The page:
Of the total commercial tuna catch worldwide, 87% came from stocks at “healthy” levels of abundance, according to the newest International Seafood Sustainability Foundation (ISSF) Status of the Stocks report. In addition, 10% of the total tuna catch came from overfished stocks and 3% from stocks at an intermediate level of abundance.
The previous version of this report was published by ISSF in March 2020. This updated report reflects results of tuna RFMO meetings through October 2020, and the next version will include results of RFMO meetings that have taken place more recently or are taking place now.
Several tuna stocks worldwide are considered overfished and/or subject to overfishing:
- The Atlantic Ocean bigeye, Indian Ocean yellowfin and Pacific bluefin tuna stocks are currently overfished and subject to overfishing.
- Indian Ocean albacore and bigeye are subject to overfishing.
- All skipjack and most albacore stocks are healthy.
Ratings for the following species have changed since last reported in March:
- The abundance rating for Eastern Pacific Ocean bigeye has been downgraded from green to yellow, but the fishing mortality rating of that stock has improved from orange to yellow.
- Both the fishing mortality rate ratio and abundance rating for Eastern Pacific Ocean yellowfin have improved from orange to green. This was primarily due to changes in the stock assessment methodology used.
ISSF publishes its signature Status of the Stocks report twice each year using the most current scientific data on 23 major commercial tuna stocks.
Key Statistics in the Report
- Abundance or “spawning biomass” levels: Globally, 65% of the 23 stocks are at healthy levels of abundance, 13% are overfished and 22% are at an intermediate level.
- Fishing mortality levels: 74% of the 23 stocks are experiencing a well-managed fishing mortality rate, and 22% are experiencing overfishing.
- Total catch: The catch of major commercial tuna stocks was 5.2 million tonnes in 2018, an 8% increase from 2017. 58% was skipjack tuna, followed by yellowfin (29%), bigeye (8%) and albacore (4%). Bluefin tunas accounted for 1% of the global catch.
- Largest tuna catches by stock: The five largest catches in tonnes, unchanged since the previous report, are Western Pacific Ocean skipjack, Western Pacific Ocean yellowfin, Indian Ocean skipjack, Indian Ocean yellowfin and Eastern Pacific Ocean skipjack.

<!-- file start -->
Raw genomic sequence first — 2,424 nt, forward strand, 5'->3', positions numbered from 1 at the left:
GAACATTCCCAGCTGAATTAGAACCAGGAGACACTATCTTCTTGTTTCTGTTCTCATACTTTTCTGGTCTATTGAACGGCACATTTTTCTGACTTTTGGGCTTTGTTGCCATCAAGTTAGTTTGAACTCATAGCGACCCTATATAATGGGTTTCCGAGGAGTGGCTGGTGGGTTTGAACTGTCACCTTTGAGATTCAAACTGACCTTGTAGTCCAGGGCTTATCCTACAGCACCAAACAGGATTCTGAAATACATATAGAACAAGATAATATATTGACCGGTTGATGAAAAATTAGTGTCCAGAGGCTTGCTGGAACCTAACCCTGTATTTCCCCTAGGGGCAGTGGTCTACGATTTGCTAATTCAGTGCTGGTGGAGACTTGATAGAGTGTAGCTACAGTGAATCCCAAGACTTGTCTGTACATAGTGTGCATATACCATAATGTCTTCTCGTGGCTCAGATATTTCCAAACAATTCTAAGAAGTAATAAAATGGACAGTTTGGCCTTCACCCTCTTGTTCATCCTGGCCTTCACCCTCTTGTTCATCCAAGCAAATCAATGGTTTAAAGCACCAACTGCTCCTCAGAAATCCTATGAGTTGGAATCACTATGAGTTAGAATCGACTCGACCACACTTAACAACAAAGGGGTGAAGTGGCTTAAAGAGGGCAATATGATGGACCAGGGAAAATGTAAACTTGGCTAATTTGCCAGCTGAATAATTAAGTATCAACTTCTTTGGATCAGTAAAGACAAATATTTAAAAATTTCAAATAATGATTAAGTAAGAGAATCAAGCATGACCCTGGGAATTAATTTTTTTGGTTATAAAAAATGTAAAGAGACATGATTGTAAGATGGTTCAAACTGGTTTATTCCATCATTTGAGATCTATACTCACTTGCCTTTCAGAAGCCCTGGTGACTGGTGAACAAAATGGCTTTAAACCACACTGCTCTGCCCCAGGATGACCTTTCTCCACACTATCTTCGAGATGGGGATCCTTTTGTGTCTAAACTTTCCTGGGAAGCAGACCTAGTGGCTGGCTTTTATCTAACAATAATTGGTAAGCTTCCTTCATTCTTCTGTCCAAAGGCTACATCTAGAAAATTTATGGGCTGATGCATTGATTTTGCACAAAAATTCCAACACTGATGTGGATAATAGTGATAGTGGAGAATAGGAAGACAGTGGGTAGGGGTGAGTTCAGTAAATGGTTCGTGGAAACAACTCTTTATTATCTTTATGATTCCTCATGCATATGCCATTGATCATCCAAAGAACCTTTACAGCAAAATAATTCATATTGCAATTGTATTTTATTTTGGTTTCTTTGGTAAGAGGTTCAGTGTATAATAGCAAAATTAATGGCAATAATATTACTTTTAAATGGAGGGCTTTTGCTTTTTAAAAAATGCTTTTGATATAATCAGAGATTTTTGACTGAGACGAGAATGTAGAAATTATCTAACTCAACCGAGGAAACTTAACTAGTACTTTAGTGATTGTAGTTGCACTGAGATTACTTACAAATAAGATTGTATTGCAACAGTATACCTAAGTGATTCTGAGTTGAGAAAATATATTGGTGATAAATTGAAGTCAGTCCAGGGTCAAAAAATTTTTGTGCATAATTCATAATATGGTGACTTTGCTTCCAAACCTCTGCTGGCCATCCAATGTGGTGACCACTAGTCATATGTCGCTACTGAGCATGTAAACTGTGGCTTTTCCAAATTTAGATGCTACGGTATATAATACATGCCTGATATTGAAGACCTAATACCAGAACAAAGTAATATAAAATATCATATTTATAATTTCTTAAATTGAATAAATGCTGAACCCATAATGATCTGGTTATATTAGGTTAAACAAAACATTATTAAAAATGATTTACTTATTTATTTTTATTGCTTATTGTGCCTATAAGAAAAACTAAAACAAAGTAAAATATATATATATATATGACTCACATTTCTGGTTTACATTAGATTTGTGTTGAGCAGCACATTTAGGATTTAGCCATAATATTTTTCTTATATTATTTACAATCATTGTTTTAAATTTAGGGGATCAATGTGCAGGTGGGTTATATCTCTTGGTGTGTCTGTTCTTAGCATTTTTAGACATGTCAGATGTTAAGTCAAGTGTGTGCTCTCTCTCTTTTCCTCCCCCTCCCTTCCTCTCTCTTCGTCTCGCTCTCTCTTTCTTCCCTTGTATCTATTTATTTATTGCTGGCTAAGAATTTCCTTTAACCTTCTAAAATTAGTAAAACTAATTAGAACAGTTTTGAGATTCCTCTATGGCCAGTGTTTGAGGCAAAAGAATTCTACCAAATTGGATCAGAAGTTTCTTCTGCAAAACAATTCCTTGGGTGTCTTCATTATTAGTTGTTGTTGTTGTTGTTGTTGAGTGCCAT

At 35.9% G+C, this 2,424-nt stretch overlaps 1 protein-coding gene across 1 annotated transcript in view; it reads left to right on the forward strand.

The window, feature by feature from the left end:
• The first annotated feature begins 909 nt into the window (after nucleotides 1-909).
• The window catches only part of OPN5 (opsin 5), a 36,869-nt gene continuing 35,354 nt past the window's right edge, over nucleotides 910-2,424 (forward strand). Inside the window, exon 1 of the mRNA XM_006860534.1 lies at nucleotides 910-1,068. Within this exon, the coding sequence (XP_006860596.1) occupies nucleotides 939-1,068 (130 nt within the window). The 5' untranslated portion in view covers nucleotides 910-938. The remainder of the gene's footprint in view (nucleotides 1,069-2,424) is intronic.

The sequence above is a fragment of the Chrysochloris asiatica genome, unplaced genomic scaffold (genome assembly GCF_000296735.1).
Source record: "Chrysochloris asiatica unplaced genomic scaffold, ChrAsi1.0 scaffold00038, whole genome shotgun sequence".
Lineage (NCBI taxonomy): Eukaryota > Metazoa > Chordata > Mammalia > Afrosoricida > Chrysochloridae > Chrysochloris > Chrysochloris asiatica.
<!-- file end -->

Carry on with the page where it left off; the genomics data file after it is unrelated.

- Tuna production by fishing gear: 65% of the catch is made by purse seining, followed by longline (10%), pole-and-line (8%), gillnets (4%) and miscellaneous gears (13%). These percentages changed minimally since the previous report.
The Status of the Stocks report is reviewed by the ISSF Scientific Advisory Committee, which provides advice on its content. The report does not advocate any particular seafood purchase decisions.
The Pandemic’s Impact on the Status of the Stocks
This is the first update to this report since March 2020, when the COVID-19 pandemic started to impact the work of the RFMOs. In particular, meetings of the scientific committees and commissions have been scheduled on different dates than usual, and this has delayed this update.
Furthermore, readers should be aware that RFMOs issued exemptions to certain monitoring requirements such as observer coverage. As such, the summaries of management measures provided for the stocks, particularly in relation to observer coverage, may not be completely accurate in reflecting the monitoring that is ongoing during this exceptional period.
About the Report
There are 23 stocks of major commercial tuna species worldwide — 6 albacore, 4 bigeye, 4 bluefin, 5 skipjack, and 4 yellowfin stocks. The Status of the Stocks summarizes the results of the most recent scientific assessments of these stocks, as well as the current management measures adopted by the RFMOs. Updated twice per year, Status of the Stocks assigns color ratings (green, yellow or orange) using a consistent methodology based on three factors: Abundance, Exploitation/Management (fishing mortality) and Environmental Impact (bycatch).
ISSF produces two Status of the Stocks reports annually to provide clarity about where we stand — and how much more needs to be done — to ensure the long-term sustainability of tuna stocks. The Status of the Stocks presents a comprehensive analysis of tuna stocks by species, and the Evaluation of the Sustainability of Global Tuna Stocks Relative to Marine Stewardship Council (MSC) Criteria provides scores for the stocks and RFMOs based on MSC assessment criteria. The MSC-certified fisheries list (Appendix 2) in Status of the Stocks complements the Evaluation report. Together, these tools help to define the continuous improvement achieved, as well as the areas and issues that require more attention.
In addition, ISSF maintains a data-visualization tool based on its Status of the Stocks report. The “Interactive Stock Status Tool” is located on the ISSF website and accessible through the Status of the Stocks overview page; users can easily toggle through tuna abundance and exploitation health indicators by catch or stock and filter by location and species as well as be informed about the share of total catch by species/stocks and gear types.